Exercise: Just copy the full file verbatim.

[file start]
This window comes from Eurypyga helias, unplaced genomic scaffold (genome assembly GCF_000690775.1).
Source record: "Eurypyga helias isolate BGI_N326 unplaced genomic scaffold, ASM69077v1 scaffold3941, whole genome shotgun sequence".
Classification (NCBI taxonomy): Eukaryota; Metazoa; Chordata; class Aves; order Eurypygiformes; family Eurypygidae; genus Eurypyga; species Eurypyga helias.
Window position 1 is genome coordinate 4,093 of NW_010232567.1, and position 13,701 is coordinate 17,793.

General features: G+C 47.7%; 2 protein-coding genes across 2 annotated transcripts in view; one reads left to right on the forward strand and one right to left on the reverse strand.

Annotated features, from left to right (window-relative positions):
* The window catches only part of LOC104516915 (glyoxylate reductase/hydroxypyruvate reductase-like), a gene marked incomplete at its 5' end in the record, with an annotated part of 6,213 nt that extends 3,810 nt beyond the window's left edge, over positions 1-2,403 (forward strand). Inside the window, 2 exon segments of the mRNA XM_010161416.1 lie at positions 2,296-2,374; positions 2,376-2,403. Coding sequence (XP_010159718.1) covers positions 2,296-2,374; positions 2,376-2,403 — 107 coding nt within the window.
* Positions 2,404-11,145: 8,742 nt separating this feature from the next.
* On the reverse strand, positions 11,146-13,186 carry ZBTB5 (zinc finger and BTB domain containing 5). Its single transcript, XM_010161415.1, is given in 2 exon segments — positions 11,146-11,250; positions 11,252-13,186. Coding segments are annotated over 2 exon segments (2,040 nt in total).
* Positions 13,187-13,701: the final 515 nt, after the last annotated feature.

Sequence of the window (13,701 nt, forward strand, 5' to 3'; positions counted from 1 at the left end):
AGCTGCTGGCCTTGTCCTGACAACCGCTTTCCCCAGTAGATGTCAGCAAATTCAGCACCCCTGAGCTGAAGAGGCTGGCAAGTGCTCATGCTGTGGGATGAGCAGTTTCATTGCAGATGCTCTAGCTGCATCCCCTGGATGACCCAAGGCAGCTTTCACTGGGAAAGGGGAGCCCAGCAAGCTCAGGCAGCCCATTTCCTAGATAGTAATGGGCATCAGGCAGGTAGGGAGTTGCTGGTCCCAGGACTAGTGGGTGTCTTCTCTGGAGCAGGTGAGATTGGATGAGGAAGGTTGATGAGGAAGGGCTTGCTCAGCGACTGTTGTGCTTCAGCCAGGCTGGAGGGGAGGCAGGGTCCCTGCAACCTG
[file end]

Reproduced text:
This window comes from Eurypyga helias, unplaced genomic scaffold (genome assembly GCF_000690775.1).
Source record: "Eurypyga helias isolate BGI_N326 unplaced genomic scaffold, ASM69077v1 scaffold3941, whole genome shotgun sequence".
Classification (NCBI taxonomy): Eukaryota; Metazoa; Chordata; class Aves; order Eurypygiformes; family Eurypygidae; genus Eurypyga; species Eurypyga helias.
Window position 1 is genome coordinate 4,093 of NW_010232567.1, and position 13,701 is coordinate 17,793.

General features: G+C 47.7%; 2 protein-coding genes across 2 annotated transcripts in view; one reads left to right on the forward strand and one right to left on the reverse strand.

Annotated features, from left to right (window-relative positions):
* The window catches only part of LOC104516915 (glyoxylate reductase/hydroxypyruvate reductase-like), a gene marked incomplete at its 5' end in the record, with an annotated part of 6,213 nt that extends 3,810 nt beyond the window's left edge, over positions 1-2,403 (forward strand). Inside the window, 2 exon segments of the mRNA XM_010161416.1 lie at positions 2,296-2,374; positions 2,376-2,403. Coding sequence (XP_010159718.1) covers positions 2,296-2,374; positions 2,376-2,403 — 107 coding nt within the window.
* Positions 2,404-11,145: 8,742 nt separating this feature from the next.
* On the reverse strand, positions 11,146-13,186 carry ZBTB5 (zinc finger and BTB domain containing 5). Its single transcript, XM_010161415.1, is given in 2 exon segments — positions 11,146-11,250; positions 11,252-13,186. Coding segments are annotated over 2 exon segments (2,040 nt in total).
* Positions 13,187-13,701: the final 515 nt, after the last annotated feature.

Sequence of the window (13,701 nt, forward strand, 5' to 3'; positions counted from 1 at the left end):
AGCTGCTGGCCTTGTCCTGACAACCGCTTTCCCCAGTAGATGTCAGCAAATTCAGCACCCCTGAGCTGAAGAGGCTGGCAAGTGCTCATGCTGTGGGATGAGCAGTTTCATTGCAGATGCTCTAGCTGCATCCCCTGGATGACCCAAGGCAGCTTTCACTGGGAAAGGGGAGCCCAGCAAGCTCAGGCAGCCCATTTCCTAGATAGTAATGGGCATCAGGCAGGTAGGGAGTTGCTGGTCCCAGGACTAGTGGGTGTCTTCTCTGGAGCAGGTGAGATTGGATGAGGAAGGTTGATGAGGAAGGGCTTGCTCAGCGACTGTTGTGCTTCAGCCAGGCTGGAGGGGAGGCAGGGTCCCTGCAACCTG